Wilderness Management Plan/Environmental Impact Statement
The National Park Service (NPS) and Bureau of Land Management (BLM) are planning for the future of eight wilderness areas in Lake Mead National Recreation Area and adjacent BLM lands. A wilderness management plan / environmental impact statement will establish a framework for long-term management of these areas. A draft wilderness management plan / environmental assessment was published in April 2010; however, the draft wilderness management plan / environmental assessment was not approved due to concerns expressed by American Indian tribes and climbers regarding the use of the Spirit Mountain and Bridge Canyon wilderness areas.
We have subsequently agreed to prepare a revised wilderness management plan / environmental impact statement to address management of all eight of the wilderness areas. This revised wilderness management plan / environmental impact statement will provide accountability and consistency for the management of the wilderness areas. As part of the overall planning process, we have begun to develop preliminary alternatives. This newsletter identifies three preliminary alternatives for managing the wilderness areas to ensure resource protection, sensitivity to cultural resource values and high-quality visitor experiences in the future. A range of climbing management options is also included in the newsletter.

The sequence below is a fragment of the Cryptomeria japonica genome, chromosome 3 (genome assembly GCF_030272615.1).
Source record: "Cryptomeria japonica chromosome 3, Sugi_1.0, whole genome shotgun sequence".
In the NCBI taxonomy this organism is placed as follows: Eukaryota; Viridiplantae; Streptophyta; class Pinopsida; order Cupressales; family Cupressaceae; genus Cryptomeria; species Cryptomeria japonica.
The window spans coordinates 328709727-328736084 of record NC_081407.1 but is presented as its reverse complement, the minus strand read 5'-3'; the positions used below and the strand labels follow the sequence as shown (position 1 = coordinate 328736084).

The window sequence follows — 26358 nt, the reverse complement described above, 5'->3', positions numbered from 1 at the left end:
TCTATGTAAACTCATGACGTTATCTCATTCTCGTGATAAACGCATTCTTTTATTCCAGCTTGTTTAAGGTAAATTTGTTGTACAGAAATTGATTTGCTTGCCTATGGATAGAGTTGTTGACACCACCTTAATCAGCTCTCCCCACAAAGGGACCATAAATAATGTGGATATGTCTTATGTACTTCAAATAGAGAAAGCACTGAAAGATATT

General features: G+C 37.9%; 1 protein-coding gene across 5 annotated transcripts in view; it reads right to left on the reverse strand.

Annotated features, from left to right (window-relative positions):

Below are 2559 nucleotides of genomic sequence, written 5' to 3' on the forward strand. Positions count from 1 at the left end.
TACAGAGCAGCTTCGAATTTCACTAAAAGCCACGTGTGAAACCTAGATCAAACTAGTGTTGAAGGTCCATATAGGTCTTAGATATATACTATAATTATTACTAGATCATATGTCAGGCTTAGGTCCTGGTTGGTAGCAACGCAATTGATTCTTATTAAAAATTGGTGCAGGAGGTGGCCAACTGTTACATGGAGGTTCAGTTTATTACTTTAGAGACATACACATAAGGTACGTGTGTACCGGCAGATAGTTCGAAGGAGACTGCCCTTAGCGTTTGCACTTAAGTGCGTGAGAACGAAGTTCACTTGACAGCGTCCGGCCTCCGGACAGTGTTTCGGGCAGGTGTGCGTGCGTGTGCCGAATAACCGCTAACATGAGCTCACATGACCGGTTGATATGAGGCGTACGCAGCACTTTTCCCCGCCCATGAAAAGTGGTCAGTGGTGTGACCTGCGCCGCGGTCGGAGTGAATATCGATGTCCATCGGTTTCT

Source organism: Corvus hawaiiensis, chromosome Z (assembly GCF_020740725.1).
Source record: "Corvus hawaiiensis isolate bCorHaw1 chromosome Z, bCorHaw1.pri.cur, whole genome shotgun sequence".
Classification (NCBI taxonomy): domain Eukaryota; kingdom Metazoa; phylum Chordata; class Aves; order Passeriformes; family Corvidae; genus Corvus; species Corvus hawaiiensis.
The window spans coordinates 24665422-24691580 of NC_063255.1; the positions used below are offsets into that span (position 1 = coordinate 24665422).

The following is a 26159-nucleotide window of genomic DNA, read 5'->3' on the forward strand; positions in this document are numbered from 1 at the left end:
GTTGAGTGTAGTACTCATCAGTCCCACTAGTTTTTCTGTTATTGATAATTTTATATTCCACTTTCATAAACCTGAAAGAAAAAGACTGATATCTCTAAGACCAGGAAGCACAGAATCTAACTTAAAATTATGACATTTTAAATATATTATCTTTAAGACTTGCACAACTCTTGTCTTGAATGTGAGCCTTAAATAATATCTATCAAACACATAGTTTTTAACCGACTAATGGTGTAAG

We would like to hear your comments and suggestions on these preliminary alternatives and climbing management options. Please send your comments via the internet at http:// parkplanning.nps.gov. Click on Lake Mead National Recreation Area and then "Wilderness Management Plan / Environmental Impact Statement" to leave your comments. You can also mail comments to Lake Mead National Recreation Area, c/o National Park Service, Denver Service Center – Planning, P.O. Box 25287, Denver, CO 80225-0287. Please comment before April 12, 2013
Before including your address, phone number, e-mail address, or other personal identifying information in your comment, you should be aware that your entire comment, including your personal identifying information, may be made publicly available at any time. While you can ask us in your comment to withhold your personal identifying information from public review, we cannot guarantee that we will be able to do so.
If you have any questions on this planning process, please contact Greg Jarvis, Project Manager, National Park Service at the above address (telephone: 303-969-2263) and Mark Tanaka-Sanders, Wilderness Planner, Bureau of Land Management, 4701 North Torrey Pines, Las Vegas, NV 89130 (telephone: 702-515-5039).
Public communication, collaboration, and cooperation are essential to developing a successful wilderness management plan. Thank you for your time and effort to help us plan for the future of the Lake Mead and adjacent BLM wilderness areas.
William K. Dickinson, Superintendent Lake Mead National Recreation Area
Timothy Smith, District Manager Southern Nevada District Office
Greg Jarvis, Project Manager, National Park Service, 12795 W Alameda Parkway, Denver, CO 80225 (303-969-2263) and Mark Tanaka-Sanders, Wilderness Planner, Bureau of Land Management, 4701 North Torrey Pines, Las Vegas, NV 89130 (702-515-5039)